October 14, 2018

Serving those who serve us | Clarksburg Exponent Telegram

As a Republican from Georgia and a Democrat from West Virginia, we have our differences. We don’t always fall on the same side of every debate, and on Saturdays this fall, one of us will be decked out in red and black while the other is sporting blue and gold.

But we both believe the United States of America is the greatest country in the world. As chairman and as a member of the Senate Committee on Veterans’ Affairs (VA), we are both well aware that America’s greatness is due in large part to the brave men and women who put their lives on the line to defend it. We take the responsibility to serve those who have served us seriously.

Since the start of this Congress on January 3, 2017, the Senate VA committee has held more than two dozen hearings focused on the problems confronting the Veterans’ Affairs Department. We’ve heard from officials at the VA, as well as stakeholders like veterans’ service organizations and worked to figure out how we could address these challenges. Over the last 18 months, we have made significant progress, developing legislation and building consensus on proposals that are effective and meet the needs of veterans.

In 2017 and 2018, the Senate’s efforts on behalf of our nation’s veterans include the passage of 22 major pieces of veterans’ legislation — 22 of which have been signed into law — that reform the VA and strengthen veterans’ health care, benefits and services. Additionally, the Senate has confirmed 14 nominees to the VA and the U.S. Court of Appeals for Veterans Claims to ensure strong leadership is in place to oversee the implementation of these reforms.

The reforms by our committee ensure our nation’s veterans have access to world-class medical care. We passed the VA MISSION Act which includes some of the most significant reforms to date to improve health care delivered both in VA facilities and in partnership with community care providers. The VA MISSION Act strengthened and expanded VA’s program for family caregivers to assist all eras of veterans.

Funding for the Veterans Health Administration has more than doubled in the last decade, and leaders within the VA need to be accountable for delivering better health care and better customer service to our veterans. We passed the Veterans Affairs Accountability and Whistleblower Protection Act, which finally gave VA leaders the tools to remove poor-performing or negligent employees and formalized a process for protecting the rights of whistleblowers. Since being signed into law, more than 2,800 permanent and probationary VA employees have been removed under the new authority.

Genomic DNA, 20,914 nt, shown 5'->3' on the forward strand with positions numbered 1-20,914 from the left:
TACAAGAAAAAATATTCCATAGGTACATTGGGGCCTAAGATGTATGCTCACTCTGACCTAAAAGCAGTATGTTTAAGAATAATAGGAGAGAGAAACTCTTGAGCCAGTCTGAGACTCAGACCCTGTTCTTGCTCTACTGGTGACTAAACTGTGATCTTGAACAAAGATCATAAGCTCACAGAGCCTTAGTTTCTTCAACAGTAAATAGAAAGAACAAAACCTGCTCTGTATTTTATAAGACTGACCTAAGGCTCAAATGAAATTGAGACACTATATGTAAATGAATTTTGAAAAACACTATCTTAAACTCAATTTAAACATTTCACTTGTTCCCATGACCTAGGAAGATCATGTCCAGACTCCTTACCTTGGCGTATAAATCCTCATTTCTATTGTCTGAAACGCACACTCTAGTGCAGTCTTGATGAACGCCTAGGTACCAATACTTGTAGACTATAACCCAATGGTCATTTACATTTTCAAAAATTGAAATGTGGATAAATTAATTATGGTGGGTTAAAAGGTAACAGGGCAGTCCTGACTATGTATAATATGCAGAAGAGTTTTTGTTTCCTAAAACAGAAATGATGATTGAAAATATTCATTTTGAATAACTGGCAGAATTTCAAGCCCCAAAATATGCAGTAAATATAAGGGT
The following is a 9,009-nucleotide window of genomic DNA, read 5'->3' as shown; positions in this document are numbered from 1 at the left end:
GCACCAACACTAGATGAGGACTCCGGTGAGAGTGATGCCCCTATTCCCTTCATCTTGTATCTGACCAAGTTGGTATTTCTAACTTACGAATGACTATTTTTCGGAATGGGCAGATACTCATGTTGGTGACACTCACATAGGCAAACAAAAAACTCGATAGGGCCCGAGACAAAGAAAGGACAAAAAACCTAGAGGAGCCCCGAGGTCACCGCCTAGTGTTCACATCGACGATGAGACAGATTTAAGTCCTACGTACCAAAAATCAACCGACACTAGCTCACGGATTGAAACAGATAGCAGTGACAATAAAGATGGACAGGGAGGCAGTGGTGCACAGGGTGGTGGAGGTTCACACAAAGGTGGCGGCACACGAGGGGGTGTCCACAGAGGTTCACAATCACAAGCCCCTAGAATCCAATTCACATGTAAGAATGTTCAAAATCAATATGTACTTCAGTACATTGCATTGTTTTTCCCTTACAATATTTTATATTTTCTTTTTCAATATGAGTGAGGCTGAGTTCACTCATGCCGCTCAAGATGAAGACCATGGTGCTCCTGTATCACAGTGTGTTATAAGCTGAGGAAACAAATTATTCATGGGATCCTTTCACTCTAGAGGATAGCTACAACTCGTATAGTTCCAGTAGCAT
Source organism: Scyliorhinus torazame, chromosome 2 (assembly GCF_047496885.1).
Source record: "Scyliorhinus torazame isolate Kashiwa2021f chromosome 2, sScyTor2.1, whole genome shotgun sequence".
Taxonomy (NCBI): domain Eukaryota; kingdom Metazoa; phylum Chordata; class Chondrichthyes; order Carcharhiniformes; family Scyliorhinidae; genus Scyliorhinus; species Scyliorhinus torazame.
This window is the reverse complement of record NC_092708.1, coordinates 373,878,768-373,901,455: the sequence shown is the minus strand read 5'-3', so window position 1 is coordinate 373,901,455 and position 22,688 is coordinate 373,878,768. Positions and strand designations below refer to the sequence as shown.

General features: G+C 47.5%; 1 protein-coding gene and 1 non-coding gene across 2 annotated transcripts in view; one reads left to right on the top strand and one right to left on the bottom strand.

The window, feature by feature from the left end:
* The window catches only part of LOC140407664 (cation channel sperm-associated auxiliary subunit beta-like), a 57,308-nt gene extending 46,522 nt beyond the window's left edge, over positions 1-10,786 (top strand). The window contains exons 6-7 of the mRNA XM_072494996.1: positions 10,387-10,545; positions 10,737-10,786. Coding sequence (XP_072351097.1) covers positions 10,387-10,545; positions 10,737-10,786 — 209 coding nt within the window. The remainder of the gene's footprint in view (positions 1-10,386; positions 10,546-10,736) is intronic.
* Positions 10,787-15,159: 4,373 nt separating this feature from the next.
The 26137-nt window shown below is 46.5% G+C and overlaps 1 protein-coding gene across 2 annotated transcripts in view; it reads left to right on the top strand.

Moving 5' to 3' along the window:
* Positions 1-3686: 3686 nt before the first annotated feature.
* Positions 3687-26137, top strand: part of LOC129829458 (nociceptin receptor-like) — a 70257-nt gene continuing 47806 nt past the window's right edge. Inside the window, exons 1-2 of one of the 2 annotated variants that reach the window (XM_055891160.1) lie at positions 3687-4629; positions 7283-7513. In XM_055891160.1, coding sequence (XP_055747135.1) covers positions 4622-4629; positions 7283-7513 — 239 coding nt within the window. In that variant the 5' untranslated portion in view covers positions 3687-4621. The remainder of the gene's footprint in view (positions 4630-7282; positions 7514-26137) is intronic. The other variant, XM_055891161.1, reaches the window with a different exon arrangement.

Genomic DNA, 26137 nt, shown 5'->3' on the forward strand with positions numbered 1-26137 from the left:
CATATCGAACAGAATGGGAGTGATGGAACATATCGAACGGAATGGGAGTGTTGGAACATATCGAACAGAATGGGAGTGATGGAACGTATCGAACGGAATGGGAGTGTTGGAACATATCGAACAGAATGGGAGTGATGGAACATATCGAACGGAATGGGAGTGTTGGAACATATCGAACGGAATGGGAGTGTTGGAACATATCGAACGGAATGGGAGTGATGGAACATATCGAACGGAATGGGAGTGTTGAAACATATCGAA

For years, veterans have been waiting far too long for a decision from the VA on their benefit claim appeals. The VA’s woefully outdated appeals process led to a backlog of nearly half a million veterans waiting on a decision on their claims. With the Veterans Appeals Improvement and Modernization Act, we overhauled the appeals system to break down bureaucratic barriers and help develop an improved, more responsive and quicker system for veterans.

The jobs of the 21st century are ever changing, and today’s workforce never stops learning. To help our service members transition to civilian life and ensure they have education benefits that meet their needs, we passed the Harry W. Colmery Veterans Educational Assistance Act to make lasting reforms to the post-9/11 G.I. Bill. This is a truly meaningful victory for our veterans, who should have every opportunity available to them to pursue their desired profession and career after they return from duty.

There are no Republican soldiers or Democratic soldiers on the battlefield – only American soldiers. That’s why we work together in the Senate Veterans’ Affairs Committee to get results for all American veterans. We are proud of our bipartisan efforts on behalf of veterans in West Virginia, Georgia and across the country, and we are committed to putting their best interests firs

By:  Senator Joe Manchin and Senator Johnny Isakson